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NTI election plagued with logistical problems

Eligible Inuit land claim beneficiaries were prevented from voting in NTI’s executive election last week when they found that their names were missing from voters’ lists.



IQALUIT— The Dec. 13 NTI executive election was plagued with problems, preventing some eligible beneficiaries from voting, say two of the presidential candidates.

Election organizers in Pond Inlet ran out of ballots, some beneficiaries were not able to vote in NTI election because their names did not appear on the voters list, while others found their names listed more than once.

Newly-elected NTI president Paul Quassa and unsuccessful presidential candidate Cathy Towtongie both said that some beneficiaries had been barred from voting because their names were not on the voters list, which is derived from NTI’s beneficiaries list.

“It did happen to me when I went down to the Parish Hall to vote,” said Marie Michael of Iqaluit.

Polling clerks could not find her name on either the voters list or the beneficiaries list, so she was not allowed to vote.

But at QIA polling stations Michael said she was simply asked to fill out a form, and was then allowed to vote.

Michael said she had voted in all previous NTI elections and had never had a problem before. She said she had not heard that chief returning officer John Ningark had said from the start of the election that only people on the voters list would be allowed to vote.

She also said that she had not seen any notification posted anywhere in Iqaluit asking people to check with their local enumeration committee to make sure their names are on the list.

“I wasn’t aware of that at all. It would have helped if they had had something in writing,” she said.

“It’s not about who won or who didn’t,” said Iqaluit resident Peter Ittinuar “It sounds like there were quite a number of people.”

Ittinuar says he doesn’t think the problems affected the outcome of the vote, but he says he believes that it is important that every beneficiary be allowed to exercise his or her right to vote.

Ittinuar said at least two people in his office hadn’t been allowed to vote,and that he had even heard of elders being turned away.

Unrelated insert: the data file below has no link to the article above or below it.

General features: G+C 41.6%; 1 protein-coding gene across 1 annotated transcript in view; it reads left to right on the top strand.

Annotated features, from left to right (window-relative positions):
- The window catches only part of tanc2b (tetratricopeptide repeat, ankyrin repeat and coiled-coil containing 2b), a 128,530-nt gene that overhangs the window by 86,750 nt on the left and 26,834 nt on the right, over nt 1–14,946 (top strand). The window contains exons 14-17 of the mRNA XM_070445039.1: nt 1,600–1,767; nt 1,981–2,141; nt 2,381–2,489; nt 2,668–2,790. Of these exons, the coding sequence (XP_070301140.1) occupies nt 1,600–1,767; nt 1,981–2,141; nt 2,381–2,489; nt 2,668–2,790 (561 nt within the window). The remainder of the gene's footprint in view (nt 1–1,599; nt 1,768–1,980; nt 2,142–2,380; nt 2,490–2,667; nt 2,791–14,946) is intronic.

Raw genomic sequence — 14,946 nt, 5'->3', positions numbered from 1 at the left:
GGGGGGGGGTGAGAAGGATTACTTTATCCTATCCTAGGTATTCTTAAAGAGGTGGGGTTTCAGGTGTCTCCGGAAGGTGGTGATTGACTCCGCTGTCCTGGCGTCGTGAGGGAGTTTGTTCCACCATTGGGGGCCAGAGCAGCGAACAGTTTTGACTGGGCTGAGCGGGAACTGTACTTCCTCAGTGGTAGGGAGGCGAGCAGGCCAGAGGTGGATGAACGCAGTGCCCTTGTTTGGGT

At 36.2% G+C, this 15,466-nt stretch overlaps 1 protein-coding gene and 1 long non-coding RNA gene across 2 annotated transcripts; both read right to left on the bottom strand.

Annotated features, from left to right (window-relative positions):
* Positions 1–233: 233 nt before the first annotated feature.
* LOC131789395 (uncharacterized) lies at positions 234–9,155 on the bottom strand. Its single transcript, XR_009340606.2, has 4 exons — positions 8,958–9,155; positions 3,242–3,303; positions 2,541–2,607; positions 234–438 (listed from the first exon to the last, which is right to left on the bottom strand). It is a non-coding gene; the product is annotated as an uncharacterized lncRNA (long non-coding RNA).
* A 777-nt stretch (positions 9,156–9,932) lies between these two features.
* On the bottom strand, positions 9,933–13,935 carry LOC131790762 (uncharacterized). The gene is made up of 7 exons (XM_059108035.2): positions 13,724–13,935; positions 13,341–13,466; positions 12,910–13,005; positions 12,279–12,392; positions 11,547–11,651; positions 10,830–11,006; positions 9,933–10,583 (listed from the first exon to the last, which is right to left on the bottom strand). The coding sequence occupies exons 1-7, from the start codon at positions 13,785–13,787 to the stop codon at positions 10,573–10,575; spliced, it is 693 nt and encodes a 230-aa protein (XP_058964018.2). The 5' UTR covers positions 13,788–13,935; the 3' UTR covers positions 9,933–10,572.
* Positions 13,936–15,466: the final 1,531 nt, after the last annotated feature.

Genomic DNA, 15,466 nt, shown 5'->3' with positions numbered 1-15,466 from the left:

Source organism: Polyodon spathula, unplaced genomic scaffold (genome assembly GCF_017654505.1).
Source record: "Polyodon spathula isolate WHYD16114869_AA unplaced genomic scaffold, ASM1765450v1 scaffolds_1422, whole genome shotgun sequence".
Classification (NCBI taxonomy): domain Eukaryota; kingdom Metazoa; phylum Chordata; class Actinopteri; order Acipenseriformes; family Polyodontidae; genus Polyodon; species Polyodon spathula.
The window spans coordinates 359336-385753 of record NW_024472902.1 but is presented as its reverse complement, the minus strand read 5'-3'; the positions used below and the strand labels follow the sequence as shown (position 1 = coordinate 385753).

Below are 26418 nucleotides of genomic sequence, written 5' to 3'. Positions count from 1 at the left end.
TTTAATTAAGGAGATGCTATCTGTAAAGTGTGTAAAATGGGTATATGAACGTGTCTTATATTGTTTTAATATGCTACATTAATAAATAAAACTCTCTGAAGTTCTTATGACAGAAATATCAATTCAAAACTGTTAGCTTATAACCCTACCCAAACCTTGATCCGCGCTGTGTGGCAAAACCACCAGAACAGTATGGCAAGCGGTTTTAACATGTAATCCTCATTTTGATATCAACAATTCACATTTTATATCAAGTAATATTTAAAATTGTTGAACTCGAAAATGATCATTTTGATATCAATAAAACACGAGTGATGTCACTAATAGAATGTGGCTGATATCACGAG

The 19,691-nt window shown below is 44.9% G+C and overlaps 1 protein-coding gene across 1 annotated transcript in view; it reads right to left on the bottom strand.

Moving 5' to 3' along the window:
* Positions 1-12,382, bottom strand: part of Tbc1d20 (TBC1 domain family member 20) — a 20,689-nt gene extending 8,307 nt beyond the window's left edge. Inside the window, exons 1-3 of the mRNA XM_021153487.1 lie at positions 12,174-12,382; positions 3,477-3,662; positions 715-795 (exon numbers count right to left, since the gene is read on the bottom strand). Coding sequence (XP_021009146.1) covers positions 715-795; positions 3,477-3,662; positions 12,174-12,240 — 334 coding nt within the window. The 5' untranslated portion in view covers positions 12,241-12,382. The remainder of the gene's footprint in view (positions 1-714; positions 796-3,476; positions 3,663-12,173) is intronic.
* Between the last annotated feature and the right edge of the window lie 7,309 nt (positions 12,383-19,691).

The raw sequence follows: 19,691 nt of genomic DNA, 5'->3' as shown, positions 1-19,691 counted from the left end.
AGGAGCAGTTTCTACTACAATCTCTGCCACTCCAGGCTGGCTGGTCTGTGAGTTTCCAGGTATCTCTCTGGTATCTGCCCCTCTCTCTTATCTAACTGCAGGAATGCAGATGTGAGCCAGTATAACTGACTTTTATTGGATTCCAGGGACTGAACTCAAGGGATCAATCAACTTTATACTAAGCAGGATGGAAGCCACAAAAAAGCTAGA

“That’s embarrassing to have an elder told they can’t vote because they’re not on the list. It’s like not respecting the elders as we should,” Quassa said on the night of the election.

He said NTI’s voting day had been plagued with problems, including polling stations in Pond Inlet running out of ballots. He said NTI polling stations should have been set up to allow people to swear out declarations of beneficiary status if they were not on the list.

“I know who’s an Inuk and who isn’t,” said Quassa. Some elders had not been allowed to vote because they were not on the list, he said.

It’s a problem that Quassa said he wants to do something about as NTI president. He said some Inuit are missing out on benefits such as the elders’ pension and hunters support program because they aren’t on the beneficiary list.

Quassa said he wants to reform the method of collecting beneficiaries’ names to make it more comprehensive.

“People are dying without getting benefits out of the claim,” Quassa said.

Nunavut Social Development Council chairperson Mary Wilman said she had not been included on the voters list either, but had been able to vote. However, she would not explain how she was able to vote when her name wasn’t on the list.

“I don’t want to make a big deal about it,” said Wilman.

NTI’s chief returning officer, John Ningark, could not be reached for comment before Nunatsiaq News press-time.

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